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What the papers say – July 6

Cabinet Brexit summit and Wiltshire poisonings probe lead the papers.

What the papers say – July 6
What the papers say – July 6

A critical moment for the Prime Minister’s Brexit plans and the latest on the Wiltshire Novichok poisonings dominate Friday’s papers.

The Daily Telegraph says at least six Cabinet ministers are expected to confront Theresa May over proposals that would keep the UK aligned with the EU for the foreseeable future, threatening a US trade deal.

The Sun says the PM sparked fears the transatlantic trade deal is “in tatters” after vowing to take on Brexiteers who object to her plans during a Chequers summit on Friday.

Mrs May faces the worst rebellion of her time in No10 as a result of her stance, The Times says, after seven Brexit-backing Cabinet members met on Thursday night to discuss strategy ahead of the talks.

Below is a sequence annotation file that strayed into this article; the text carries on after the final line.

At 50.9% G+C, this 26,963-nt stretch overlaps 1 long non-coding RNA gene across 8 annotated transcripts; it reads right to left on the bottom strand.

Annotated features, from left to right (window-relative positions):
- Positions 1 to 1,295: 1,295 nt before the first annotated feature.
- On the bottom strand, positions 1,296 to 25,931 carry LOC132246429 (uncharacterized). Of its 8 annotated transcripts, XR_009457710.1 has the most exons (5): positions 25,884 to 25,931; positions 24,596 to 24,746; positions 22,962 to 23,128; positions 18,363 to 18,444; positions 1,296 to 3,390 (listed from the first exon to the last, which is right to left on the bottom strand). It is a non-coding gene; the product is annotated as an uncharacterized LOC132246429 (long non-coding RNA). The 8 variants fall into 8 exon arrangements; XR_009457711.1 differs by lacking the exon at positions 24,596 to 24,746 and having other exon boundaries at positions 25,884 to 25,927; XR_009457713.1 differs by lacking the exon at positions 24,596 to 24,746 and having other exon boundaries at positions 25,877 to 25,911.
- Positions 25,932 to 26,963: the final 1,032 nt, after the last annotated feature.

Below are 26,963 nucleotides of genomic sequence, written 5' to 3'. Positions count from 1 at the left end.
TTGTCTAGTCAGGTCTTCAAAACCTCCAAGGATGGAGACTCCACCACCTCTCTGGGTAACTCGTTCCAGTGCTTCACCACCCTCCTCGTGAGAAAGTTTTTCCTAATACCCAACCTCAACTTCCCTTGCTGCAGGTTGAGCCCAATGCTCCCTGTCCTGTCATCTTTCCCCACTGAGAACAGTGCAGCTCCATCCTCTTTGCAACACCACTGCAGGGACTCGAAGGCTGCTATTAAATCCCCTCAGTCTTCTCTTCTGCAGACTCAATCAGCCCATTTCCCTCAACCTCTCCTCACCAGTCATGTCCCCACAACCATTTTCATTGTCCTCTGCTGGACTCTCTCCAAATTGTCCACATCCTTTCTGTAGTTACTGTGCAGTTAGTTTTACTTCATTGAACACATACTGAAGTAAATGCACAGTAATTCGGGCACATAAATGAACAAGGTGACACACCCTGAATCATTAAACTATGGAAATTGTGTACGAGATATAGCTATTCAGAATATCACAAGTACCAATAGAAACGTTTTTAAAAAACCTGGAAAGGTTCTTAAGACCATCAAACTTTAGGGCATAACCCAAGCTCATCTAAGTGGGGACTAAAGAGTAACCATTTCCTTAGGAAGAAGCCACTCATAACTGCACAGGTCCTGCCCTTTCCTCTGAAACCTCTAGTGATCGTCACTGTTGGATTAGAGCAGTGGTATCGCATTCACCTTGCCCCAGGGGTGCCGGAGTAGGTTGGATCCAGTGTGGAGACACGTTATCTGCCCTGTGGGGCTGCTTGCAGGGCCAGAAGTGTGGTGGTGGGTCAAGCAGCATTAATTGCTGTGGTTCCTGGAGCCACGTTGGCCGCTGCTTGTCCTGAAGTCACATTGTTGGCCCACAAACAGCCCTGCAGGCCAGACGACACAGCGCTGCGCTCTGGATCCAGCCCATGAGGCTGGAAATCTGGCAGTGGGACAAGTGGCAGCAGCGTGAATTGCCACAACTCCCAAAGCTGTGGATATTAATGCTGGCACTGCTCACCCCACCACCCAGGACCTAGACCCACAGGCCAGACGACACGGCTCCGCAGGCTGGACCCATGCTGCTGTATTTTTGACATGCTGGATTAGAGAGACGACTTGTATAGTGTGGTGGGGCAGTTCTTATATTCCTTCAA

Meanwhile the Daily Express says the PM told senior ministers it was their “duty” to back her latest plans.

In other Brexit news, the Financial Times reports that Germany’s interior minister has warned Brussels chiefs they could put lives at risk if they do not reach an “unlimited” security deal with the UK.

A race is on to find the object contaminated with Novichok that left two people critically ill in Wiltshire and locals have been told not to pick objects up in public areas, the i says.

The Independent says police have defended their decision not to warn the public poison could be in the area until a major incident was declared on Wednesday.

Meanwhile the Metro says friends fear the couple could have been poisoned by a tainted cigarette made from discarded butts.

The Guardian leads with Home Secretary Sajid Javid’s Commons salvo that Russia is using Britain as a “dumping ground for poison”.

In other news one of Stephen Lawrence’s killers, David Norris, has been given £10,000 in compensation over an attack in jail, the Daily Mirror reports.

And the Daily Mail says Chancellor Philip Hammond has been accused of betraying high street retailers after refusing to reform business rates.



From Belfast Telegraph